Mitch Conover, Eddie Richard, Woody Hebert and Johnny Comeaux look over a
flag from Quebec that was sent along with 24,000 books for French
immersion students across Southwest Louisiana. Truck driver John
Dugas, unloading truck along with James Bourque (inside truck) brought the
books down and dropped them off for storage in Maurice, La. where they
will be sorted and handed out to teachers. Not shown-Loubert Trahan on
May 17, 2002
French books arrived at Prairie
Elementary en masse Thursday-24,000 of them-and will provide reading
material for French immersion students throughout Southwest Louisiana.
"It is exciting to see so many books," said Dana
Schmersahl, principal at Prairie Elementary." About 100 Prairie
Elementary French students sorted through the truckload of textbooks and
workbooks in French.
The books were donated by schools in Quebec and the
Council for French Life in North America, said Eddie Richard, vice
president of the Confederation of Associatins of Acadian Families.
The confederation is distributing the books.
The group is based in Lafayette and works to preserve
Acadian culture and the French language, Richard said.
Richard's son, Cajun musician Zachery Richard, spends a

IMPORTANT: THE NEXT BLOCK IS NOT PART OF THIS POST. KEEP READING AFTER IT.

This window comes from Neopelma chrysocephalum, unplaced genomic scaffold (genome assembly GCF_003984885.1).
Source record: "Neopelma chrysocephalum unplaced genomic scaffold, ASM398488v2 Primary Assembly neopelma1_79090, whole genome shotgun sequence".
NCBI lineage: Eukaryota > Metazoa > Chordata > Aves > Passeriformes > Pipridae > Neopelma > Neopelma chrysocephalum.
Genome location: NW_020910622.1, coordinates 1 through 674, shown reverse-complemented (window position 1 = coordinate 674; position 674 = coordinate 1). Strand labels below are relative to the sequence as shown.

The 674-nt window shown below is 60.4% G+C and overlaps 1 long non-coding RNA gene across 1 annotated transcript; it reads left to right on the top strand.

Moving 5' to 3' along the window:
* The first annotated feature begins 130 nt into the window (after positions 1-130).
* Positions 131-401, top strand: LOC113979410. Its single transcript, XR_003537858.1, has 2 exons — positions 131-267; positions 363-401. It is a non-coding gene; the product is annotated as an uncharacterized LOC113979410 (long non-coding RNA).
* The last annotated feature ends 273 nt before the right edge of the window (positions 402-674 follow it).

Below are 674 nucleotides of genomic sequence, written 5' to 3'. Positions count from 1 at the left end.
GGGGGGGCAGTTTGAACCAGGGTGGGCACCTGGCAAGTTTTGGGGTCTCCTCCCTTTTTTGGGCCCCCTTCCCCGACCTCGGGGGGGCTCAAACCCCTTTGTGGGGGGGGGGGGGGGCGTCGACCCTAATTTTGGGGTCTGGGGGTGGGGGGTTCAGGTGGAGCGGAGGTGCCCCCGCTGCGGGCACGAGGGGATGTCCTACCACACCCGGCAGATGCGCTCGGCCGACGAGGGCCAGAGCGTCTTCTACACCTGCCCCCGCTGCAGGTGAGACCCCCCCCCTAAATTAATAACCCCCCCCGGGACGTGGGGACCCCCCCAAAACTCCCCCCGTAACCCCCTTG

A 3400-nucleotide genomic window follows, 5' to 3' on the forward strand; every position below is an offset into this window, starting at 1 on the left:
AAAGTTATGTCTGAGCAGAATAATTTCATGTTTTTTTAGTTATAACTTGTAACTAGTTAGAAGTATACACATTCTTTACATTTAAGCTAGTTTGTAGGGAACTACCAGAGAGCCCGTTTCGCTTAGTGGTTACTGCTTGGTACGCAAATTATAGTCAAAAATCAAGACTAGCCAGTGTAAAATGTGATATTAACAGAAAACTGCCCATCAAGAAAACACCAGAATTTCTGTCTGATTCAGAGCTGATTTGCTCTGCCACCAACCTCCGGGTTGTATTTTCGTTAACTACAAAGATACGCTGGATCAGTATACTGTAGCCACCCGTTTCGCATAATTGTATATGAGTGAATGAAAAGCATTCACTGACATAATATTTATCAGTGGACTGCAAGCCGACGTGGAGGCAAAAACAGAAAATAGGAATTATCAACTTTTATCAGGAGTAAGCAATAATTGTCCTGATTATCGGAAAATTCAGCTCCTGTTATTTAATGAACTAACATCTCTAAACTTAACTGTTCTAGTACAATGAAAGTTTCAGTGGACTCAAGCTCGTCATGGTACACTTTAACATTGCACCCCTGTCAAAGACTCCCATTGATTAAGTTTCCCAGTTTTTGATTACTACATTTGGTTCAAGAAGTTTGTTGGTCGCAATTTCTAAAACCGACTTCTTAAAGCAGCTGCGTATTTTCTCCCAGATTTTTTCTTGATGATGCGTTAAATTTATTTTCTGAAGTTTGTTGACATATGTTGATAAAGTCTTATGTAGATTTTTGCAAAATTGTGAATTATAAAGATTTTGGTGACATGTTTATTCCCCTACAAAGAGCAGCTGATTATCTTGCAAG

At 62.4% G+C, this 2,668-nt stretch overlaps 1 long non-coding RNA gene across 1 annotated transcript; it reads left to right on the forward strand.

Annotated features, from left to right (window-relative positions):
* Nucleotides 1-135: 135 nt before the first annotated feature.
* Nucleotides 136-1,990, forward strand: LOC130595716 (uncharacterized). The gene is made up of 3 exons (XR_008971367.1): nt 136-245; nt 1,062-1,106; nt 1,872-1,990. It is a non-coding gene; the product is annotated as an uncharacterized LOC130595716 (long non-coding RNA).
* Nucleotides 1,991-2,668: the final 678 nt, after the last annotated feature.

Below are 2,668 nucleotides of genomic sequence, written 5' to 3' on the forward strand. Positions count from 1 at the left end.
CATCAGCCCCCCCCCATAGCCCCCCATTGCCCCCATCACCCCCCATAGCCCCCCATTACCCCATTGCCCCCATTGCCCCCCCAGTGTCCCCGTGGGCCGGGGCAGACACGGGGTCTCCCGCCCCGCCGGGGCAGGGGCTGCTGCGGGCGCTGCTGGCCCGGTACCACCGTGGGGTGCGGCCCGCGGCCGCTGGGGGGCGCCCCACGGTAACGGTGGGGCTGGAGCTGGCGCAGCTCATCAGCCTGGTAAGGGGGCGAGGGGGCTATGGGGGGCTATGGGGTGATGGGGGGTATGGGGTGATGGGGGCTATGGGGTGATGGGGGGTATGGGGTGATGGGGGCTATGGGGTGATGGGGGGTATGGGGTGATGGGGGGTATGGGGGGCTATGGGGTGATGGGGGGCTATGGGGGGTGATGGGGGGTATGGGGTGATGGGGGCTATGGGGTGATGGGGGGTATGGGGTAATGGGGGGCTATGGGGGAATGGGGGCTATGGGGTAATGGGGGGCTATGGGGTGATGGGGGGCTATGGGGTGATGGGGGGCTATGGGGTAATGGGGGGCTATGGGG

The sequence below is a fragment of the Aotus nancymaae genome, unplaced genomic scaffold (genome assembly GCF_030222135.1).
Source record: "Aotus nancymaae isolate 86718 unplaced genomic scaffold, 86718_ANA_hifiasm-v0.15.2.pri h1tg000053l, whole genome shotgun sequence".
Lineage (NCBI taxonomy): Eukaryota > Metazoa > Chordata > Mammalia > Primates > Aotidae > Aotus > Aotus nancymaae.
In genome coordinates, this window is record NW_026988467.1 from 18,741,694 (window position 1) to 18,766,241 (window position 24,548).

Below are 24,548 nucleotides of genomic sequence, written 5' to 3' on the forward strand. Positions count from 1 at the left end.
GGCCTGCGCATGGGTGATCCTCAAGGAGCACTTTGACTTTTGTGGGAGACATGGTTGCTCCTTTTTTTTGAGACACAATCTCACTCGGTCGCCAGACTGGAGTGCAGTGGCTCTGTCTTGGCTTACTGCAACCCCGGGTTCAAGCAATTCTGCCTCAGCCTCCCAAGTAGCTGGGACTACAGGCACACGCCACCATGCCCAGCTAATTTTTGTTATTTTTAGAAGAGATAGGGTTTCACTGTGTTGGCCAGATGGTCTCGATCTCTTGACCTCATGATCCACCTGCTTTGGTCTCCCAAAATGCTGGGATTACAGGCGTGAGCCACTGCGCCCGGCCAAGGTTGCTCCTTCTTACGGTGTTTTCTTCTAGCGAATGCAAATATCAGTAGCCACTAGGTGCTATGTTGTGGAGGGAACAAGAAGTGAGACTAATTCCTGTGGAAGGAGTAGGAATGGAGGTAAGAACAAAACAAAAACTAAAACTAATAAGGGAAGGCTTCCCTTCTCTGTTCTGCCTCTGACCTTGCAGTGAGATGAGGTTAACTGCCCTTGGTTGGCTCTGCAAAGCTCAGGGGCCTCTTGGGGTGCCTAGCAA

lot of time in Canada and foud out the school system in Quebec was
changing its textbooks.
With help from some contacts with the Council for
French Life, Zachary Richard was able to get the books donated to the
state, his father said. The books were shipped by truck to
"They told us there were 24,000 of them, and most of
them are brand new," Eddie Richard said. "They will be distributed
to all of the schools that have French Immersion Programs in Southwest
Schmersahl, whose school has more French immersion
students than any other in the parish, said it is often difficult to find
books in French to use for the classes.
"It is so hard to get children's literature in French,"
she said. "This is really a gift, and we are excited about it."
The books will be placed in the library of the French
classes to use in lessons, the principal said.
"This will be a great benefit to the immersion programs
which have suffered constantly from a lack of standardization of textbooks
and a general lack of materials," said Zachary Richard."